Alaskan's Life

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Strawberries generally thrive in cooler zones. Choosing the right variety is key! and getting them from someone who has had success with a variety is a win/win situation, b/c the plants are already adapted to local growing conditions. I've toyed with the idea of harvesting seeds from my best berry plants, and growing them out.
 

Alaskan

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Strawberries generally thrive in cooler zones. Choosing the right variety is key! and getting them from someone who has had success with a variety is a win/win situation, b/c the plants are already adapted to local growing conditions. I've toyed with the idea of harvesting seeds from my best berry plants, and growing them out.
So true!
 

Britesea

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I found the alpines did better in our mountain climate. The berries are quite small but very sweet, and they don't keep- once you pick them, you'd better eat them right away. The plants don't send out runners, but if you leave a berry or two on the plant they will self-sow quite readily, and the plants themselves can be divided every few years. I know the two plants I had in the corner as an experiment gave me at least a handful of berries every couple of days for months, while the regular berries in the main bed did more in a couple of flushes. Kind of like the difference between bush beans and pole beans, lol.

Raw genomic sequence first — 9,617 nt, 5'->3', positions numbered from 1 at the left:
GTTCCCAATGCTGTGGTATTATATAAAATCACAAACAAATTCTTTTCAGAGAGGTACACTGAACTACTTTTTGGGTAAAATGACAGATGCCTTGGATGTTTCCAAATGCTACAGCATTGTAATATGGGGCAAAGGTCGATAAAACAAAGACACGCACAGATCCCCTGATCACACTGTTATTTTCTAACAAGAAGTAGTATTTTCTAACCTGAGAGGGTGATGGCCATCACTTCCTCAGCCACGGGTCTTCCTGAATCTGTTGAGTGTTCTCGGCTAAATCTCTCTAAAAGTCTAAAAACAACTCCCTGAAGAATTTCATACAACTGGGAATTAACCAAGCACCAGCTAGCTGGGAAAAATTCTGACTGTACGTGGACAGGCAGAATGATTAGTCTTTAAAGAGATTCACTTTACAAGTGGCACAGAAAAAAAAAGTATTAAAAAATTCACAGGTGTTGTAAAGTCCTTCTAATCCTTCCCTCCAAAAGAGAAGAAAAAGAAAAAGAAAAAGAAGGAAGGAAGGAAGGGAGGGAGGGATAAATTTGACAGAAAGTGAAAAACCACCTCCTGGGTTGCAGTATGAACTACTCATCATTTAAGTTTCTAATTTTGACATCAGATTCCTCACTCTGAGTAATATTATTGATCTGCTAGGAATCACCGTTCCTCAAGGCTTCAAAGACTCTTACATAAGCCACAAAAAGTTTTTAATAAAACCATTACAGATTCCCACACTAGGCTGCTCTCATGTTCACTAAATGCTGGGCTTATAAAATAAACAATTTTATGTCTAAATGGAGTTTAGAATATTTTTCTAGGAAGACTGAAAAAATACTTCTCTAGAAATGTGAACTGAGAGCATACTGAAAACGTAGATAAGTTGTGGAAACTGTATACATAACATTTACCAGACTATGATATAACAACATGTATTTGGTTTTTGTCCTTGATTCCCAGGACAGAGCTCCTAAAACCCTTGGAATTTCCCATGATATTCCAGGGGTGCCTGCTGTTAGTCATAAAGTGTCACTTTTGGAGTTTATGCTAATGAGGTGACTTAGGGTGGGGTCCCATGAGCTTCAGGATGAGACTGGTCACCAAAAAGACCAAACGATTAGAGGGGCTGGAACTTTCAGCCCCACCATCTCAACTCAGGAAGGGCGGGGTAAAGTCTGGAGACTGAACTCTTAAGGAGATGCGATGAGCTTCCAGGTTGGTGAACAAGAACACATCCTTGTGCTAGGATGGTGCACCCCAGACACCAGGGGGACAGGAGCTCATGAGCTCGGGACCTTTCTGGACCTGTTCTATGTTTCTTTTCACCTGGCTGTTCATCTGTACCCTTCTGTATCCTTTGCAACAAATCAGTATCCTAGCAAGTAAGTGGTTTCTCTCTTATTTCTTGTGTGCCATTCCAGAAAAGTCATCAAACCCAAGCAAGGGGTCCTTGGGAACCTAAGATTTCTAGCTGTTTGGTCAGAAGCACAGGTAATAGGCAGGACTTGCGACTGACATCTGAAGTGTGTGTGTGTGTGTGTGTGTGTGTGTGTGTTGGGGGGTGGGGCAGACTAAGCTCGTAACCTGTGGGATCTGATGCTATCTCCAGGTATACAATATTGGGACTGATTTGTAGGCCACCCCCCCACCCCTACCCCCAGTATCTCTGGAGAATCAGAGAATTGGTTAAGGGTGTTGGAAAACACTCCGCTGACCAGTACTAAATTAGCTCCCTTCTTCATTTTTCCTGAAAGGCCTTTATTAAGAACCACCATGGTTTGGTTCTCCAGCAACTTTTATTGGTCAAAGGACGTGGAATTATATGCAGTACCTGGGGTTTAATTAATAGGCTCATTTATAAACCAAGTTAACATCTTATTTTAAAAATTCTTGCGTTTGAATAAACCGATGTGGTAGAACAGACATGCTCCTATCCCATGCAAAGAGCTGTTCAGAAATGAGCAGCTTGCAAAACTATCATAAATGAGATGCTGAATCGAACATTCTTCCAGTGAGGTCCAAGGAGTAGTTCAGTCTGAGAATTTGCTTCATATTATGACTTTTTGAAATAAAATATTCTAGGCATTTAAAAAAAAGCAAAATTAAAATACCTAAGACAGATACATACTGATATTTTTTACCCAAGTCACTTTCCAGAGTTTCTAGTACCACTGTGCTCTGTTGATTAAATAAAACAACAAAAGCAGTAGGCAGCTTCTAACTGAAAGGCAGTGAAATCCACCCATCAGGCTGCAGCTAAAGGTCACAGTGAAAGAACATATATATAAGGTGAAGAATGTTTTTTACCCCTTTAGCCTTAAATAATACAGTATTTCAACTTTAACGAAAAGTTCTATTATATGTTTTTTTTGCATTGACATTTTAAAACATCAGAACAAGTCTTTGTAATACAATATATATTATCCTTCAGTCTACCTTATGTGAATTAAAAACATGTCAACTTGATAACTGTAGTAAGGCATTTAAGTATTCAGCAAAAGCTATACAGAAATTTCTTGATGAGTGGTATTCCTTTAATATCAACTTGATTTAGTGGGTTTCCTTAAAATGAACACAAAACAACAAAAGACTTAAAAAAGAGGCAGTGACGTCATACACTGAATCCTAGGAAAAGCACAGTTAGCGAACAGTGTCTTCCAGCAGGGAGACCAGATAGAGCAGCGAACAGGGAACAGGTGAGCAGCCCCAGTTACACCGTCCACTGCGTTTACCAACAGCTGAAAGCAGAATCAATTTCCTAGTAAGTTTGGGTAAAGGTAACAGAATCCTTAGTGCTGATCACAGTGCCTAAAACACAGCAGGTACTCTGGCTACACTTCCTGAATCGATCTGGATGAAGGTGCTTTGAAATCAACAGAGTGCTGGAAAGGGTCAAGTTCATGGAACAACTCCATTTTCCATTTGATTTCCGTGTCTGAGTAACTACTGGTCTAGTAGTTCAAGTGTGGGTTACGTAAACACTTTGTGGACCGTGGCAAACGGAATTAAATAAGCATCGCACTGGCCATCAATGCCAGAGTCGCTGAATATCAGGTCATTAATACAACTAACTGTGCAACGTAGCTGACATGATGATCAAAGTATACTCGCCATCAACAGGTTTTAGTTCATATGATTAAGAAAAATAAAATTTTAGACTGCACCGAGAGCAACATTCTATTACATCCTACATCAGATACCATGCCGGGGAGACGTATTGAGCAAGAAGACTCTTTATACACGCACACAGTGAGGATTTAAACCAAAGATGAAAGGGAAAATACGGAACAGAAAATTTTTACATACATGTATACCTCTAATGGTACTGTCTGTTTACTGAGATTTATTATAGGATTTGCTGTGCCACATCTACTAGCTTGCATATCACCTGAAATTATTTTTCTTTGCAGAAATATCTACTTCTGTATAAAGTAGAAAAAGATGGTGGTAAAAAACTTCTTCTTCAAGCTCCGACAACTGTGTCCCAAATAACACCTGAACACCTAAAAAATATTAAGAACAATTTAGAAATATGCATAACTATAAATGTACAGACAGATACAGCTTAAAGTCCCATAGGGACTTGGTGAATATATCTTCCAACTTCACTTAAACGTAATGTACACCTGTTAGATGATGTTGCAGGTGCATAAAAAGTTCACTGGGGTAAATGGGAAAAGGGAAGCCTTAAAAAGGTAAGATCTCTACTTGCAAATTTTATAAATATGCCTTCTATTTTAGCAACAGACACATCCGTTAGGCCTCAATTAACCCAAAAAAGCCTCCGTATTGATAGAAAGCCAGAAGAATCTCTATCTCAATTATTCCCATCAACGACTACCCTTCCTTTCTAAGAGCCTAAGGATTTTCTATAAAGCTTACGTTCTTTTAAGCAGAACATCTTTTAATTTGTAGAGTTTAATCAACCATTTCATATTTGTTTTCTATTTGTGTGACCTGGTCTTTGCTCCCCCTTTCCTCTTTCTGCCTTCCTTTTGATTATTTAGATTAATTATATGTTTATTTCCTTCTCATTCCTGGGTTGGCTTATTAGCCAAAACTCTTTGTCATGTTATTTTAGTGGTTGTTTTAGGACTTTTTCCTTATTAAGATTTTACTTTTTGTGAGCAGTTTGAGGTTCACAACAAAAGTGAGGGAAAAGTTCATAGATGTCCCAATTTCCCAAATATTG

Lazy Gardener

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I found the alpines did better in our mountain climate. The berries are quite small but very sweet, and they don't keep- once you pick them, you'd better eat them right away. The plants don't send out runners, but if you leave a berry or two on the plant they will self-sow quite readily, and the plants themselves can be divided every few years. I know the two plants I had in the corner as an experiment gave me at least a handful of berries every couple of days for months, while the regular berries in the main bed did more in a couple of flushes. Kind of like the difference between bush beans and pole beans, lol.
Now... wouldn't it be sweet if strawberries GREW on a vine, like pole beans!!!!!!
 

Alaskan

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I found the alpines did better in our mountain climate. The berries are quite small but very sweet, and they don't keep- once you pick them, you'd better eat them right away. The plants don't send out runners, but if you leave a berry or two on the plant they will self-sow quite readily, and the plants themselves can be divided every few years. I know the two plants I had in the corner as an experiment gave me at least a handful of berries every couple of days for months, while the regular berries in the main bed did more in a couple of flushes. Kind of like the difference between bush beans and pole beans, lol.
Well, your description makes it plain that the ones I have are NOT alpines, since mine do throw out runners.

The one I have has small berries, that yes, do NOT keep once picked.
 

Alaskan

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20210426_104912.jpg



This is the neighbor driveway today... so... no, my strawberries are not yet visible.

Their patch on the church path has a few already peaking out... I will take a photo tonight.
 

Alaskan

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From yesterday, a pair of mallards.

They must be lamo underdog mallards, because at lower elevations there are fully thawed ponds.

But nope, they have chosen my still mostly frozen pond.

One is hidden behind the still slightly submerged and frozen in place duck island, the other one you can see standing on the ice.

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